Most internet security relies on your email account being a secure and private method of communication. While I agree that it is unnecessary for them to send the password in plain text in the welcome message, IMHO the site is no less secure because of it.

If you are worried that your email may be readable by third parties, then any malicious party could access your login by clicking the 'forgot password' link, and for most sites, your existing or a new password would also be sent in plain text (It would be more secure if the site has a password reset system with an additional security question, and the answer to which was not sent in the welcome email, but this is a level of complexity very few sites go to... And the recent Sarah Palin Yahoo mail hack shows how easy to compromise this is!).

As for the 'plain text', most people don't know how to read encrypted mail and even if they did send encrypted mail, you would still have to have a way of resetting your public/private key pair if your half was lost...

Personally I believe that the real security risk for a shopping site is the storing of a CC# - this allows malicious users to make purchases if your account is compromised. I would prefer it if shopping sites do not do this (and I am looking at you amazon, paypal).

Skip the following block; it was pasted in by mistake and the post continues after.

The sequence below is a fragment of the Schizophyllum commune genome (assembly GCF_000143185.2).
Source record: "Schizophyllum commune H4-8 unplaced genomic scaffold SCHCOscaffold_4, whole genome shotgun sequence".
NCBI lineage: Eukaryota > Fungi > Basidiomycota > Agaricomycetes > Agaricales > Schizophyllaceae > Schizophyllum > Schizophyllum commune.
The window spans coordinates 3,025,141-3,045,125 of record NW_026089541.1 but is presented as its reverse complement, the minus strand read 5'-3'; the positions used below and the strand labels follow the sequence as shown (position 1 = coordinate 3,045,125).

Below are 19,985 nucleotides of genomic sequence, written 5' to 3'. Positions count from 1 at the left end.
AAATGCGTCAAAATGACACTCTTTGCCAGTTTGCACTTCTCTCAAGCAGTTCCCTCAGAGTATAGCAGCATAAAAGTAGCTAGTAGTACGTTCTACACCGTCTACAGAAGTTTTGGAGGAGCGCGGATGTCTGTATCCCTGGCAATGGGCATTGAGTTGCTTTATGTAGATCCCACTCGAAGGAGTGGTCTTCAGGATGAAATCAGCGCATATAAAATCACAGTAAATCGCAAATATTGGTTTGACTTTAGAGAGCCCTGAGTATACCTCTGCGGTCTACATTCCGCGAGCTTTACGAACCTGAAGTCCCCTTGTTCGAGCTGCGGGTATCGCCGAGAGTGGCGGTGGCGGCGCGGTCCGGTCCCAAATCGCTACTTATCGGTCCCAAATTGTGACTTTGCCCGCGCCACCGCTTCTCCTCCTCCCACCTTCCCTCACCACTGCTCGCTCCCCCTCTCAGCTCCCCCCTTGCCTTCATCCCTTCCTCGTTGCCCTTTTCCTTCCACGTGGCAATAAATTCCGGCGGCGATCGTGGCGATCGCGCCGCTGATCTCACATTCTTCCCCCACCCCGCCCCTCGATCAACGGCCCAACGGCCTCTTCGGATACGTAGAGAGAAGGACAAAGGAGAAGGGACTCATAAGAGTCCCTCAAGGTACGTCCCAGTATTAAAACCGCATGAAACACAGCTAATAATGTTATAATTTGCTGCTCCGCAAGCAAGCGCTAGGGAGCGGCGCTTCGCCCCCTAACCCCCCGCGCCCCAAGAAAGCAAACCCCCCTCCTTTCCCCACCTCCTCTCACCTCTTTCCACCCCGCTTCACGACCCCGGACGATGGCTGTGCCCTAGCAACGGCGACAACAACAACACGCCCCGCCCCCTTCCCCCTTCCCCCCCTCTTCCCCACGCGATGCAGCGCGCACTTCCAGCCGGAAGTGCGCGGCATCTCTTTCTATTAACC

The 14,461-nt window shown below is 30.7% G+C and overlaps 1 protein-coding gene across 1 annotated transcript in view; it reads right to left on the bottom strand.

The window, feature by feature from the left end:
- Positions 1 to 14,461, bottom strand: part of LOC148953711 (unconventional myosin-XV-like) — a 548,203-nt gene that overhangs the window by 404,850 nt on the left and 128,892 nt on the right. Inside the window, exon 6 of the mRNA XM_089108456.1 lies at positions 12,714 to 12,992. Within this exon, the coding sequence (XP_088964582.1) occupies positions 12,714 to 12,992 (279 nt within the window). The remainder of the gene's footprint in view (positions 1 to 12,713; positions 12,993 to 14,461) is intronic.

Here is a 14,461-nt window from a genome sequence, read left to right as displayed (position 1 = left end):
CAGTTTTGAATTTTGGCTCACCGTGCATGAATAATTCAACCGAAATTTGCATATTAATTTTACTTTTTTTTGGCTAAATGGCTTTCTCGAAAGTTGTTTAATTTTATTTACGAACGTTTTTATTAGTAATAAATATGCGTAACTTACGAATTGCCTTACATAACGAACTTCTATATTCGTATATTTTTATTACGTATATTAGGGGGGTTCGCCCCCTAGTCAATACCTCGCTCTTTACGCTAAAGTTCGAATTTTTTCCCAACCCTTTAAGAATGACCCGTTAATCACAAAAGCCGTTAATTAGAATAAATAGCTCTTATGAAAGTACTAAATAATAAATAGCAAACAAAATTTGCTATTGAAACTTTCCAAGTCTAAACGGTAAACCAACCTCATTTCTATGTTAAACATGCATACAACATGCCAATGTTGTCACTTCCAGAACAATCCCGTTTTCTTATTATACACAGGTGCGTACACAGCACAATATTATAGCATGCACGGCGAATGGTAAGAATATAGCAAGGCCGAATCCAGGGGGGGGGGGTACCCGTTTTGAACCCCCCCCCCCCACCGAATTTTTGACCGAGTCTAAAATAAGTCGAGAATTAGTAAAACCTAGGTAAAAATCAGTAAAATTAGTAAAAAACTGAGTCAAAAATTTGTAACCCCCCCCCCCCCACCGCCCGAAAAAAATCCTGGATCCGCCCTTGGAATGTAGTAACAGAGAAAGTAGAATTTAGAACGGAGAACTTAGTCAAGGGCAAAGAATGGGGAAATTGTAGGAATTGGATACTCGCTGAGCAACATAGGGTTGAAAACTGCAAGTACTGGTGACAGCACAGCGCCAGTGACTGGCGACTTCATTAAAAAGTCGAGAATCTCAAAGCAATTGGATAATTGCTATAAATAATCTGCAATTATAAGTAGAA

posted by nielm at 1:29 AM on November 24, 2008


Most shopping sites use SSL, which is a secure tunnel, if you will. Sending the password in cleartext in email is as insecure as sending it in cleartext HTTP — perhaps moreso, since that message will likely go through a couple intermediate mailservers before it reaches you.

Of course, people do argue that using SSL for the store webpages is pointless also.
posted by hattifattener at 1:31 AM on November 24, 2008


The quick answer you may want is that e-mail is inherently non-secure (neither you nor the other end control the servers and networks it may pass through, and there's no personal validation at the receiving end, unless you're using PGP or something... which nobody is.)

The right way IS to send a password in e-mail, sometimes, but only as a temporary "now go log in and change this" message (forcing auditable tracks), and ideally one that also uses other secret info to reduce the odds that you're a password thief.

The practical reality, though, is that many website/store admins prefer their users to get an e-mail copy of their login and password, because that drastically reduces their customer support inquiries, 90-some percent of which are of the "I registered but forget my (new) password" example. An e-mail that says "print this and store it somewhere safe" shifts the onus back to the user, which is a labor and hassle saver.